Late-flowering Asters in the Foerster Garden

18. October 2020 by Isabelle Van Groeningen
Categories: Autumn, gardens, Seasons | Leave a comment

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Foerstergarten Oktober 2020 © Isabelle Van Groeningen
Foerstergarten October 2020

Flagge Deutschland für deutsche Übersetzungauf Deutsch lesen – Last Sunday I went to the Foerster Garden in Bornim on the edge of Potsdam. Over the past 30 years I have visited it on numerous occasions, every visit an enjoyable one. There is always something beautiful that attracts my attention, regardless of season. During the long summer months it is continually billowing with flowers from  many of Foerster key feature plants like Delphium, Phlox and Helenium cultivars, but I particularly love visiting in autumn, as the garden is exceptionally colourful.

Even in the second half of October, there are still numerous perennials only just starting to flower. These late perennials, combined with grasses and some good dried flower structures, set against a glowing backdrop of autumn colour, can almost make it look kitschy at times.

Colour in the Autumn Garden

Some years ago, the autumn garden was re-instated. A garden area which had become a parking area, was put back to its original purpose: A garden dedicated to late colour. Amongst large Miscanthus stand bold groups of asters and Chrysanthemums such as the pale-yellow Chrysanthemum ‘Poesie’ that provides a fresh complement to the blues of the asters. other late stars find their place here too. Leucanthemella serotina is a delightful autumn-flowering tall daisy, with clean white petals, and sunny yellow center. Think about where you plant these, as the flowers turn their faces to the sun, though backlit they can be equally beautiful. In the nearby rockgarden there is a similar fresh white daisy, but this one growing to 35cm, instead of reaching 1,80m, Arctanthemum arcticum. There is also a pale, softest pink form A. arcticum ‘Roseum’. Both are perfect autumnal front-of border plants, or for a rockery.  In the shadier areas of the Autumn Garden the Anemones add a clear, clean touch, fronted by the intense blue Ceratostigma plumbaginoides and bold Bergenia which are used to support the lanky necks of autumn Crocusses.

Senk Garten Leucanthemella serotina © Isabelle Van Groeningen
Senkgarten Leucanthemella serotina

Massed planting in the Sunken Garden

I must admit to always having had my reservations about the way many perennials are massed together in the sunken garden. Several cultivars of one genus will be planted together, to create a large bold mass of flowers. Particularly the plants of which Karl Foerster selected numerous cultivars are massed like this. My worry is that it then leaves holes in the border at certain times of year, though here that has never bothered me. On the contrary, this time I loved a bright, bold bank of different asters, supplemented with some very showy dahlia and  pinkish-red Chrysanhemum indicum ‘cinderella’, that really drew the eye and created a warm, happy feeling at the sight of so much cheer!

Astern-Gruppe © Isabelle Van Groeningen
Group of Asters

Which Asters are flowering in the second half of October?

Several Dumosus-Asters are reaching their peak. These are mostly hybrids related to the novi-belgii group of asters:

  • ‘Apollo’ flowers white, fading to soft violet-pink, reaches 40 cm, and is a vigorous healthy cultivar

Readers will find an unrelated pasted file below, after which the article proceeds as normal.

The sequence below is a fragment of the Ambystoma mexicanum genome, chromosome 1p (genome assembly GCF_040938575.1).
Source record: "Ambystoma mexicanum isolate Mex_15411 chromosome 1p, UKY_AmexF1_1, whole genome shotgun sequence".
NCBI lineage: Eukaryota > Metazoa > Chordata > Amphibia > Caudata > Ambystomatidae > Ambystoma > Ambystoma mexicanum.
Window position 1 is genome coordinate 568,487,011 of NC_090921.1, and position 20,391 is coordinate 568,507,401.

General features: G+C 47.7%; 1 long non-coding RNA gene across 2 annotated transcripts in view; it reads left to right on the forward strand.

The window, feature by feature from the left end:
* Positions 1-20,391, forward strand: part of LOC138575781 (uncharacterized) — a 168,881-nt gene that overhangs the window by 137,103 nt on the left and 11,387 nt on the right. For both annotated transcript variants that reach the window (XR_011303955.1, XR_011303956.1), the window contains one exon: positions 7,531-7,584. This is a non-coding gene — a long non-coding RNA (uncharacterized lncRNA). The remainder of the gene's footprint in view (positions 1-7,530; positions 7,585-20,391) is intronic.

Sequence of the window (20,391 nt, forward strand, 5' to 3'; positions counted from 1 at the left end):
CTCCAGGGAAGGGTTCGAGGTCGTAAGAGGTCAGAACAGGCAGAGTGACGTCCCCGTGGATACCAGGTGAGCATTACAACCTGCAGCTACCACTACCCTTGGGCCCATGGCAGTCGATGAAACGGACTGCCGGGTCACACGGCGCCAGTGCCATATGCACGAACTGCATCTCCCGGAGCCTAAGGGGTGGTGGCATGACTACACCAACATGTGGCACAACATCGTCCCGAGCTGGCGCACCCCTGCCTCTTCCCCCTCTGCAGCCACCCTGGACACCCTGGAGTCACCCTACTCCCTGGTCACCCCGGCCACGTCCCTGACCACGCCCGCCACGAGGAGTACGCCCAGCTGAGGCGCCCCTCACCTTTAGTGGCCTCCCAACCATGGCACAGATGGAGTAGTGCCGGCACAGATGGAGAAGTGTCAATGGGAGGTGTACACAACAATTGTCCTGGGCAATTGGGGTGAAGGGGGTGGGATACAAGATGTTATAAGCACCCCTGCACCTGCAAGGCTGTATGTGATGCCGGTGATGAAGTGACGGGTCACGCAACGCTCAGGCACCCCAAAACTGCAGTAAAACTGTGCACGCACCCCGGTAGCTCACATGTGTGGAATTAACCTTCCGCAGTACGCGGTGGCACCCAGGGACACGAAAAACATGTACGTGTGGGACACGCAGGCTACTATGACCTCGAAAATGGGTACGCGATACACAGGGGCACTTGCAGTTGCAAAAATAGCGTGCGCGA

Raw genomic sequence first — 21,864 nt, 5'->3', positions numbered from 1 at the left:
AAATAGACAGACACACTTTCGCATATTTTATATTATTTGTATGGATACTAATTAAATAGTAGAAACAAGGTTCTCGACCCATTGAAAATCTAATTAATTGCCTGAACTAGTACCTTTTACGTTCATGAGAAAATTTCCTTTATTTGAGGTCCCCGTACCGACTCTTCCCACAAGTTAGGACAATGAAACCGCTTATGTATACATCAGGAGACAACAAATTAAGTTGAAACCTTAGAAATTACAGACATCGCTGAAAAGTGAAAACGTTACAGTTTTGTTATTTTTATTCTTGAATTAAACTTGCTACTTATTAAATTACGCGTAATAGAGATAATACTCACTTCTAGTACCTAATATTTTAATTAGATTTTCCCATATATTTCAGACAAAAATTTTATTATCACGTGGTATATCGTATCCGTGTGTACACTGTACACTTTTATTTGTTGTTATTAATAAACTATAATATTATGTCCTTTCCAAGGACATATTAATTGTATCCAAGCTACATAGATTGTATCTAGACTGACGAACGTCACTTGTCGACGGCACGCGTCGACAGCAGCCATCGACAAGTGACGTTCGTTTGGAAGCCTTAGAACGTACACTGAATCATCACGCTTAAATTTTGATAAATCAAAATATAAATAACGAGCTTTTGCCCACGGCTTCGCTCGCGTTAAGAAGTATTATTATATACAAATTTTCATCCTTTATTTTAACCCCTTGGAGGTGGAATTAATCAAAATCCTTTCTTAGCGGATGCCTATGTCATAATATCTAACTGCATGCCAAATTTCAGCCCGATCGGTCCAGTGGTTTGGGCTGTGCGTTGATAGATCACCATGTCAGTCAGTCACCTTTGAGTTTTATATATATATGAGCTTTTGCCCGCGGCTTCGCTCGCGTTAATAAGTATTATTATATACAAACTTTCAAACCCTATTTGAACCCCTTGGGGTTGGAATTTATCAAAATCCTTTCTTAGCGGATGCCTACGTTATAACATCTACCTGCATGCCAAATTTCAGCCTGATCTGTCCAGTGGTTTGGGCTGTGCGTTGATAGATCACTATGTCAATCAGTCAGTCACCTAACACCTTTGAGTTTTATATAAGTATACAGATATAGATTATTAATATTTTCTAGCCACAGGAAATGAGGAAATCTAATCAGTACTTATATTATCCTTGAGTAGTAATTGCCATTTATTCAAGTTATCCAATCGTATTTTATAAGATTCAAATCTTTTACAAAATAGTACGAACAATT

• ‘Herbstgruß von Breserhof’ bares lilac-pink flowers, 40cm, floriferous and healthy
  • ‘Zwergenhimmel’ can reach up to 50 cm, pale violet blue, with numerous flowers, and is also strong and healthy
  • ‘Mittelmeer’ is a delightful soft violet-blue, which creates a fresh and bright effect, thanks to its numerous flowers. It has proved to be not quite as healthy as the previous three cultivars, in the 2005 trial conducted by the German Perennial Plant Trials Staudensichtung.
  • ‘Starlight’ proved only moderately healthy in the trials, but produces good-coloured purple flowers.

Amongst the taller asters, suited to a position in the second or third row are some good colours.

Two personal favourites are Aster novi-belgii ‘Le Vasterival’ and Aster laevis ‘Anneke van der Jeugd’. They have similar airy characters, with fresh-coloured flowers. Both share the bad habit of producing extensive runners. This can be stopped by giving them a root barrier. The problem can be a blessing in gardens where voles are problematic. The survival chances of plants with such invasive rootsystems are much higher.

Another novi-belgii aster that caught my eye is ‘Schöne von Dietlikon’. As it comes into flower, the yellow centre changes to a warm orange red colour, that creates an attractive contrast with the purple petals.

A few novi-angliae cultivars bring good colour contrast in the predominantly mauves, purples and blues of the autumn asters.

  • Aster novi-angliae ‘Herbstschnee’. A floriferous mass of pure white flowers making it a useful brightening plant
  • Aster novi-angliae ‘Rosa Sieger’ has a delicate almost salmon pink colour that also adds great fresh-ness at a time of year borders can quickly look tired
  •  Aster novi-angliae ‘Andeken an Alma Pötschke‘ has long been one of my absolute favourites, as I am so grateful for its punchy bright flowers.

In total contrast to the above, there is a small, low-growing Aster that is perfect for tumbling down the edges of a wall or over the rim of a pot: Aster pansus ‘Snow Flurry’. It has tiny starry white flowers and a very neat compact habit.

Aster pansus 'Snowflurry' © Isabelle Van Groeningen
Aster pansus ‘Snowflurry’

Your garden should not be dull at this time of year! Go out and visit a garden or nursery, and find yourself some heart-warming colour!

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